Free-Spirited Yonder Mountain String Band on Live Recording and Improvisational Jams

Call it the mountain muse, the happiness of the heights, or maybe simply the cool mix of altitude and attitude. Yonder Mountain String Band has captured that freewheeling spirit for the better part of 17 years, a connection that has to do with more than just the imagery implied in the band's name. Notoriously independent, band members blend the frenzy of bluegrass with improvisational instincts and populist sentiments, a combination that's helped them become both festival favorites and indie entrepreneurs.

"The audience is the fifth member of the band."

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Despite the departure of cofounder Jeff Austin, core members Adam Aijala (guitar, vocals), Ben Kaufman (bass, vocals), and Dave Johnston (banjo, vocals) press on, and Black Sheep, their first album since Austin opted out, shows little change in a sound that's earned them a fierce following in their home state of Colorado and beyond.

Having recruited two new colleagues in Austin's absence — mandolin player Jacob Jolliff and fiddler Allie Kral — Yonder Mountain String Band continues to purvey its robust intents, even while ensuring that Black Sheep is more songcentric than ever before. A lively if unlikely take on the Buzzcocks' "Ever Fallen in Love" shows a renewed interest in expanding the group's parameters, and while other songs tap the combined assets of its instrumental arsenal, the sound is as focused as it is frenzied.

"One of the things we found out is that you can record as long as you want and go over it and over it and get it to where you want it to go," Aijala explains. "But when you don't have a stage and you don't have a crowd, you know it's going to be different. Still, we generally record all our tracks live."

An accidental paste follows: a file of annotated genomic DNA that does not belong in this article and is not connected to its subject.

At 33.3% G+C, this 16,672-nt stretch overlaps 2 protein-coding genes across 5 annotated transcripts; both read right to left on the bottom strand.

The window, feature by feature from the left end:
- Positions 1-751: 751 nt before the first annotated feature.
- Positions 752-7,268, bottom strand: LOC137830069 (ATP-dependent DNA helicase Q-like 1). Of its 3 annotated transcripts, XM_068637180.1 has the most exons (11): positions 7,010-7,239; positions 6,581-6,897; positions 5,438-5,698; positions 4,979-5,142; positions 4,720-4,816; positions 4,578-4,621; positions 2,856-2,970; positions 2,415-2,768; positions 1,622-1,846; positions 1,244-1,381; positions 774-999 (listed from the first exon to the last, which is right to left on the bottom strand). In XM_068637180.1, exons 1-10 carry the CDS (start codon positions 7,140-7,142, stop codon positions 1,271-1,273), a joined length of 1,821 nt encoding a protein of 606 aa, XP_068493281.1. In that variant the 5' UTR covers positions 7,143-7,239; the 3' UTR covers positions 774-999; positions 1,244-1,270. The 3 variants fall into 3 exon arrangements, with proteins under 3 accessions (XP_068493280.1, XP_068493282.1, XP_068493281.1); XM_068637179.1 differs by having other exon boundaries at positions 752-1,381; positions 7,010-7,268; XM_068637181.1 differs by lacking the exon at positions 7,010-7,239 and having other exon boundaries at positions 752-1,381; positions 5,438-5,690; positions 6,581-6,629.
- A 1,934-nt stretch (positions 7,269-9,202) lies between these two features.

"Everyone writes, and each of us develops certain sounds and ideas on our own, so it's not like we say, 'Here's a song, and here's the solo part, and all that,'?" Johnston adds. "Oftentimes, it will be something like one of us will present a song and someone will say, 'What if we do this instead?' And then someone else will say, 'Oh, that sounds great.' So it's a pretty cool thing in that regard."

"We can take an old song that we've been doing for 15 years and make it a jam vehicle or an improvisational vehicle," Kaufman chimes in. "We'll try to have some space in there so that maybe the guys — or myself, if I'm lucky — can always come up with something new. Plus, there's always this sort of new generation of material that always keeps you thinking. Dave's got a new one that almost sounds like Motown, which means I get to come up with the best James Jamerson-sounding bass line that I can possibly do. I've never had that opportunity!"

Still, for all the improvisation and interplay they share among themselves, it's their adherence to a populist precept that proves their prime motivation. That, Aijala says, is what they bear most in mind. "The audience is the fifth member of the band," he insists. "Their contribution is essential to what we do. You feel it. The importance of the audience in terms of their energy is hard to talk about in words, but it's so important."

Yonder Mountain String Band

7:30 p.m. Saturday, February 6, at Culture Room, 3045 N. Federal Highway, Fort Lauderdale. Tickets cost $30 plus fees. Visit

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Lee Zimmerman